Azara Blog: Greenland ice sheet melting faster than previously thought

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Date published: 2006/02/17

The BBC says:

Greenland's glaciers are sliding towards the sea much faster than previously believed, scientists have told a conference in St Louis, US.

It was thought the entire Greenland ice sheet could melt in about 1,000 years, but the latest evidence suggests that could happen much sooner.

It implies that sea levels will rise a great deal faster as well.

Details of the study, by Nasa and University of Kansas researchers, are also reported in the journal Science.

The comprehensive analysis found that the amount of ice dumped into the Atlantic Ocean has doubled in the last five years.

If the Greenland ice sheet melted completely, it would raise global sea levels by about 7m.

Greenland's contribution to global sea level rise today is two to three times greater than it was in 1996.

"We are concerned because we know that sea levels have been able to rise much faster in the past - 10 times faster. This is a big gorilla. If sea level rise is multiplied by 10 or more, I'm not sure we can deal with that," co-author Eric Rignot, from the US space agency's (Nasa) Jet Propulsion Laboratory in California, told the BBC News website.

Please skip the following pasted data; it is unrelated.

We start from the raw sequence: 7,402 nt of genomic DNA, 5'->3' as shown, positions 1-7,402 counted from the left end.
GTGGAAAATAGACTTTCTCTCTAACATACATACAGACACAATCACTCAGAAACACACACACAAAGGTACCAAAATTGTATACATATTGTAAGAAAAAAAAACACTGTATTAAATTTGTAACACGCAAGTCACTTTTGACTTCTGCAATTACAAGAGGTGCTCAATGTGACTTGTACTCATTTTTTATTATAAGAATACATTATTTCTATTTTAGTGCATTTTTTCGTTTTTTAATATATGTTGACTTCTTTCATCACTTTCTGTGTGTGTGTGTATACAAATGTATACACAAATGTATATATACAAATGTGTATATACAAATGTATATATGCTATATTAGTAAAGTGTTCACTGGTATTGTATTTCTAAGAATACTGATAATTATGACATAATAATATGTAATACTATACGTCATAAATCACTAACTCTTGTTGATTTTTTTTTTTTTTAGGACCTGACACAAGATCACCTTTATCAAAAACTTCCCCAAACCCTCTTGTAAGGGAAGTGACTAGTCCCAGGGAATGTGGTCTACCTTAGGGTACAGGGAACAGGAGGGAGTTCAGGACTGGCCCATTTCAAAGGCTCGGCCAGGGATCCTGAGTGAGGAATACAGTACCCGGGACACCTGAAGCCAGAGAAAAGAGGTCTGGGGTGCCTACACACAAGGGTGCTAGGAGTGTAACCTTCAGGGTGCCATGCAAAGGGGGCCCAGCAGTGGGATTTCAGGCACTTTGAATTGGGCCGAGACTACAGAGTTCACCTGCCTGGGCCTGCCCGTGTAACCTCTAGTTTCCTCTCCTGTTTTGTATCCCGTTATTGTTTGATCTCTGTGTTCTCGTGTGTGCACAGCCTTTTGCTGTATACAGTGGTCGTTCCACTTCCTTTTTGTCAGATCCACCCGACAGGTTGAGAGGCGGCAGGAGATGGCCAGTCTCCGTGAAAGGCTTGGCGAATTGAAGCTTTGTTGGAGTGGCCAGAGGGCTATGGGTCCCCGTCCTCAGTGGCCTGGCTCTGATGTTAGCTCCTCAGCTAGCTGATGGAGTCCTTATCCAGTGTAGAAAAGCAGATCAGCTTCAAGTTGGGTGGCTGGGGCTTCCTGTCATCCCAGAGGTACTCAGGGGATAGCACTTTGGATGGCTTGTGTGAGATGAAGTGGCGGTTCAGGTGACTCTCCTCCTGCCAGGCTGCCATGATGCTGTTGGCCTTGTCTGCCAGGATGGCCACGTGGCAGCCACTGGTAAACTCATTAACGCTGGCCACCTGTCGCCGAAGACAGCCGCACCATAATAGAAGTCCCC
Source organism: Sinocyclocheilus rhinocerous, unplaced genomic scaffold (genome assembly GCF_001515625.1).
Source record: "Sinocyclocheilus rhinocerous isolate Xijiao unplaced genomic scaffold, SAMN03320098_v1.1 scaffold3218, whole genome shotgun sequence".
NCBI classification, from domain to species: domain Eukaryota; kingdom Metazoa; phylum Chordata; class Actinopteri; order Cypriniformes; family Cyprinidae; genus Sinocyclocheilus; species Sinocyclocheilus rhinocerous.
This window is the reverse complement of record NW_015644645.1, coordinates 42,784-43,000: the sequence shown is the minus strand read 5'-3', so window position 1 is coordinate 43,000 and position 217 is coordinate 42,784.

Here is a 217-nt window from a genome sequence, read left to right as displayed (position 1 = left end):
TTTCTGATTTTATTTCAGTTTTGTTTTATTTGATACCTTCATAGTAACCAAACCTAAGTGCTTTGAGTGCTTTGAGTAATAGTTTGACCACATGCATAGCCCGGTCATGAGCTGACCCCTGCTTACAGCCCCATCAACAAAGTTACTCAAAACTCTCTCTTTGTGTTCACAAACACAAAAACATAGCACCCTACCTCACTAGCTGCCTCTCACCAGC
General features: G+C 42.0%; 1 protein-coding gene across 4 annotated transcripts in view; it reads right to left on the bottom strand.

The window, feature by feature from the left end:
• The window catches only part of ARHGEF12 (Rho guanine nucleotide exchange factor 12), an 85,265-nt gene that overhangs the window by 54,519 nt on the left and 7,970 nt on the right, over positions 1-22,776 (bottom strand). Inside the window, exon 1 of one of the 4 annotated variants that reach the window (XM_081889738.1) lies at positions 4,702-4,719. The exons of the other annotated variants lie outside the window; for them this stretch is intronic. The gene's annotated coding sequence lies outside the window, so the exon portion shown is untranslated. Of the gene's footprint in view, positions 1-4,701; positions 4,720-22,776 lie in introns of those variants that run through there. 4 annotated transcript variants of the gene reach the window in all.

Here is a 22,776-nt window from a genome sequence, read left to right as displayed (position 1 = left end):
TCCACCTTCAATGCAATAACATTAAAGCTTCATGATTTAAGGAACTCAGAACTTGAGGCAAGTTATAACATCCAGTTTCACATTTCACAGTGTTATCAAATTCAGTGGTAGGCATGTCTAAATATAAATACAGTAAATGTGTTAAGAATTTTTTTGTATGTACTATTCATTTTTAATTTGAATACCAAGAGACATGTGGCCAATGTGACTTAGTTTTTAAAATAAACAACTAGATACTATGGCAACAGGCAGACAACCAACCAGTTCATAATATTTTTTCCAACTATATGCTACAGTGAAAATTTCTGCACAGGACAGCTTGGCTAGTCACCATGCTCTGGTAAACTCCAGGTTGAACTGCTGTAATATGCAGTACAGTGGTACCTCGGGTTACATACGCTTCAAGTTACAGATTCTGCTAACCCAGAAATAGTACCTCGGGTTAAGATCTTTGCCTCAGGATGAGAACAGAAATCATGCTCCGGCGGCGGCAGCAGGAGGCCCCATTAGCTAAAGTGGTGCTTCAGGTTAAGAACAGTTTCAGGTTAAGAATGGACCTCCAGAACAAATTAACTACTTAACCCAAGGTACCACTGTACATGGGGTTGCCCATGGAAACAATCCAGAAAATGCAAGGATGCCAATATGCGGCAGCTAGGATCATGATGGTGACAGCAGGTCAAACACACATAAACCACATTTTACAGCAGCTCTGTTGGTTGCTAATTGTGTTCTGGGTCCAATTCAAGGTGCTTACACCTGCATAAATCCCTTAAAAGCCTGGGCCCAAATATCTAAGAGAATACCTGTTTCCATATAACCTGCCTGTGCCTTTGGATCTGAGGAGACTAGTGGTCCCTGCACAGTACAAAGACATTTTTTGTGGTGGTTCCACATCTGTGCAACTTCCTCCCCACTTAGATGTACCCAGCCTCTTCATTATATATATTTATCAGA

Previous estimates suggested it would take many hundreds of years for the Greenland ice sheet to melt completely. The new data will cut this timescale, but by how much is uncertain.

"It depends on how fast the glaciers can go and how sustainable the acceleration can be," said Dr Rignot.

He added: "It takes a long time to build and melt an ice sheet, but glaciers can react quickly to temperature changes."

In 1996, Greenland was losing about 100 cubic km per year in mass from its ice sheet. In 2005, this had increased to about 220 cubic km. By comparison, the city of Los Angeles uses about one cubic km of water per year.

Well we are getting such stories almost every week these days, so nobody should be really surprised by any of this. The only question, as usual, is what should be done in the near term. The global economy is not going to stop tomorrow even if it was guaranteed the sea level were to rise by 7m in a few centuries. You can be sure that most people who attended the conference where these results were discussed came by airplane. So the scientists are not so worried as to change their own behaviour yet.

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